We Don't Know Ourselves: A Personal History of Modern Ireland by Fintan O'Toole:
I got my first job in the summer of 1972, working as a boy assistant for Dunnes Stores in George’s Street in the centre of the city. I remember the year because it has a soundtrack. My immediate boss John – really just a nineteen-year-old trainee manager in a cheap pinstripe suit – lived three stops further up the 81 bus route from Crumlin into town. I had no choice but to sit beside him for the journey. He was a nice guy but he liked to sing on the bus. At the top of his voice. And he had one song, the one that had been playing over and over for months on Irish radio, Shel Silverstein’s ‘Sylvia’s Mother’. John would start low, as we went down Clogher Road. But by the time we got to Leonard’s Corner, he’d be sobbing in a Texas-Crumlin drawl: ‘Pulleeese Mississ Ay Vurry, I’ve just godda talk to err / Ah’ll owny keep errr a why-ill.’ He would do it every morning and every morning I would sit rigid with mortification. It was not just that people would think I was part of this shameless act. It was that this histrionic mishmash of Ireland and America was hideously uncool.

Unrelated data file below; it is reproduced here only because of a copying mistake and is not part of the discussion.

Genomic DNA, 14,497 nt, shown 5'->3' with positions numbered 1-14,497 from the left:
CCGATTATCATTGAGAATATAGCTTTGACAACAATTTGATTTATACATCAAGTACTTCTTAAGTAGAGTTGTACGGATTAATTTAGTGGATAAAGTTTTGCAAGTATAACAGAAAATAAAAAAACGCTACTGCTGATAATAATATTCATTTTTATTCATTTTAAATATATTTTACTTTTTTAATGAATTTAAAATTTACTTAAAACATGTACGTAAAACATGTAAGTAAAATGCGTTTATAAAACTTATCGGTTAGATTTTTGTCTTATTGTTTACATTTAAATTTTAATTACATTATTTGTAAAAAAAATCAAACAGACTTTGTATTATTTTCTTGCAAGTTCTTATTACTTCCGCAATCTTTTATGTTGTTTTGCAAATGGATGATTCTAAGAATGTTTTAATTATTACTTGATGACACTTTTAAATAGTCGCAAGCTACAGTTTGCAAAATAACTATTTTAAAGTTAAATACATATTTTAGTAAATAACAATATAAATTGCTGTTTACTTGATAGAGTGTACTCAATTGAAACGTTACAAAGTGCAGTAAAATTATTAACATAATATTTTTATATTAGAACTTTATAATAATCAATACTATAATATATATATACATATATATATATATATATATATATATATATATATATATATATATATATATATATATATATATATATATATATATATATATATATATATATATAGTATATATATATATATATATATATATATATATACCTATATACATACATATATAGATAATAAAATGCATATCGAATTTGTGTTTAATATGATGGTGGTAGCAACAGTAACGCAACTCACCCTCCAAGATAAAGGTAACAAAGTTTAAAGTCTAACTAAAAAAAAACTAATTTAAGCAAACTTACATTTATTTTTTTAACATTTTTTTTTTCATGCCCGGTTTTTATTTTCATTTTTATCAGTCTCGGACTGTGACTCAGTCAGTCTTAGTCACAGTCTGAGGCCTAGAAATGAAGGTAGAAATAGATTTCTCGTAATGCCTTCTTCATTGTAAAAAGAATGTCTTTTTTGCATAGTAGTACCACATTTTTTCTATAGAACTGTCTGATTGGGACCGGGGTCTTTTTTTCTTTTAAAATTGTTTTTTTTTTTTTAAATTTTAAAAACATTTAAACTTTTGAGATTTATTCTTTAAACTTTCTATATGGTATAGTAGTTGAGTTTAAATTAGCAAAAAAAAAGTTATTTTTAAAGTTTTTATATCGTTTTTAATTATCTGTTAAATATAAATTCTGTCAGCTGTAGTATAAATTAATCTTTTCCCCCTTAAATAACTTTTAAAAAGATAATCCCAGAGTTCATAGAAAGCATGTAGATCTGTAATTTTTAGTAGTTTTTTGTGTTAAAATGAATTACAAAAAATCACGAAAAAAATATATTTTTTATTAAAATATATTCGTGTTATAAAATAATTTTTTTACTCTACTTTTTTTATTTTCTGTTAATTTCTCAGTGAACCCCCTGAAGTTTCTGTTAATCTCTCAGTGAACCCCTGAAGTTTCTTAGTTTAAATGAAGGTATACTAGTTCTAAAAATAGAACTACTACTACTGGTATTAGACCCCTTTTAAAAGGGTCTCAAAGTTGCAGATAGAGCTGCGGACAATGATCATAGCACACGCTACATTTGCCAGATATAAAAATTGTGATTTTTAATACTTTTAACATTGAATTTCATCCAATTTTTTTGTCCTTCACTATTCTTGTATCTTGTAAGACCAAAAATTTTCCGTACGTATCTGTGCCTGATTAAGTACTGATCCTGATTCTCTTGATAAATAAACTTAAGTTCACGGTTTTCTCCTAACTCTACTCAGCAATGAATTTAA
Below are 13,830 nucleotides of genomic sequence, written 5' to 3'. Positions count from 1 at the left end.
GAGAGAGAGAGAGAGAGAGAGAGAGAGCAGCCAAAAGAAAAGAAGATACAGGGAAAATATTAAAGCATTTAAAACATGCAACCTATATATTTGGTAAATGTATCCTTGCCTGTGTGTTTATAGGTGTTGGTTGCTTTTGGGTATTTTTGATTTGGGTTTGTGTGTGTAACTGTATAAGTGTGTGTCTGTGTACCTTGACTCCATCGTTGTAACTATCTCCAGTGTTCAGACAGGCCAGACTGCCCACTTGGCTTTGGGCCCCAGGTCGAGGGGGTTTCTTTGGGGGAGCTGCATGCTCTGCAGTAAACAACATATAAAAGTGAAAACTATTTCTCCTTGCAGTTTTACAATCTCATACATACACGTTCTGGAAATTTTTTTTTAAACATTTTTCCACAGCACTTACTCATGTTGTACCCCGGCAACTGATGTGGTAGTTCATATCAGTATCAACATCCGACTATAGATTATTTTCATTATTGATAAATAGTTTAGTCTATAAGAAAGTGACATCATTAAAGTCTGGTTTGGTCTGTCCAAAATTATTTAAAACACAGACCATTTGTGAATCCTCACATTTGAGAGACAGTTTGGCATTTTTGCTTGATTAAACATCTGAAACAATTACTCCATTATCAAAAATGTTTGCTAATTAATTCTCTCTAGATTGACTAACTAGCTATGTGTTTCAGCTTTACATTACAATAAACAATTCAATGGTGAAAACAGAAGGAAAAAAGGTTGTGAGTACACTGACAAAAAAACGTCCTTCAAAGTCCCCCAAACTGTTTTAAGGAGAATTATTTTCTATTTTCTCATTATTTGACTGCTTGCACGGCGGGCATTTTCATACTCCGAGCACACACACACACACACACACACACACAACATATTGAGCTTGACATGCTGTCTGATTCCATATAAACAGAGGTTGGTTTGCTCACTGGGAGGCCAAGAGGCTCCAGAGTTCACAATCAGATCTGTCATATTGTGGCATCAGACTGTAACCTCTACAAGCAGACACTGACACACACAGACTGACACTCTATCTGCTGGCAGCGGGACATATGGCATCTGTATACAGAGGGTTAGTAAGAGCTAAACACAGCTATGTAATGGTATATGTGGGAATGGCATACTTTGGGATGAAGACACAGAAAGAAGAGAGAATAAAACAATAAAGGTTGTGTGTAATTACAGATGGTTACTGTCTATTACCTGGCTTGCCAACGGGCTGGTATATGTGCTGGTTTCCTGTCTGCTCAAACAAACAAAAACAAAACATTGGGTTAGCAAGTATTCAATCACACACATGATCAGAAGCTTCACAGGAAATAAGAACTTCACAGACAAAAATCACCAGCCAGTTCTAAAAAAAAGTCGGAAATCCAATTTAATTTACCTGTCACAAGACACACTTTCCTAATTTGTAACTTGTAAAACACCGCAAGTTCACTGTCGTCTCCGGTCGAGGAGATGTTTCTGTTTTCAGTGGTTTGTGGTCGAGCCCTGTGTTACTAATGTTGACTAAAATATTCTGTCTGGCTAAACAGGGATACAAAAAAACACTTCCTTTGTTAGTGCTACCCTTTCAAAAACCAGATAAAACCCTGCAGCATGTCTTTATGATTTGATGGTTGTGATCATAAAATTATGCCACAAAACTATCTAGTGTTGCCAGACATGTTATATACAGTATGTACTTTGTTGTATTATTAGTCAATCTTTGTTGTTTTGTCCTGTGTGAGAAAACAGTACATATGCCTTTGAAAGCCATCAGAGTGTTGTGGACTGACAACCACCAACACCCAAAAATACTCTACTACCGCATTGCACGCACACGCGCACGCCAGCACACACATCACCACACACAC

It is not quite as decorous as Proust’s madeleine, but John’s renditions of ‘Sylvia’s Mother’ came into my head twenty years later in February 1992 when the news broke that Ben Dunne, scion of the retail dynasty that owned and developed the Dunnes Stores chain of clothes and food shops that were a cornerstone of Irish modernity, had been arrested in Florida, charged with trafficking in cocaine. He had gone crazy in the Grand Cypress hotel in Orlando. There was something apt about this other mishmash of Irish history and expensive American hotels. Just as Annie Murphy’s last encounter with Eamonn Casey in the Grand Hyatt the previous summer had opened an aperture into one kind of Irish reality, Ben Dunne’s freak-out in the Grand Cypress lifted the lid on another.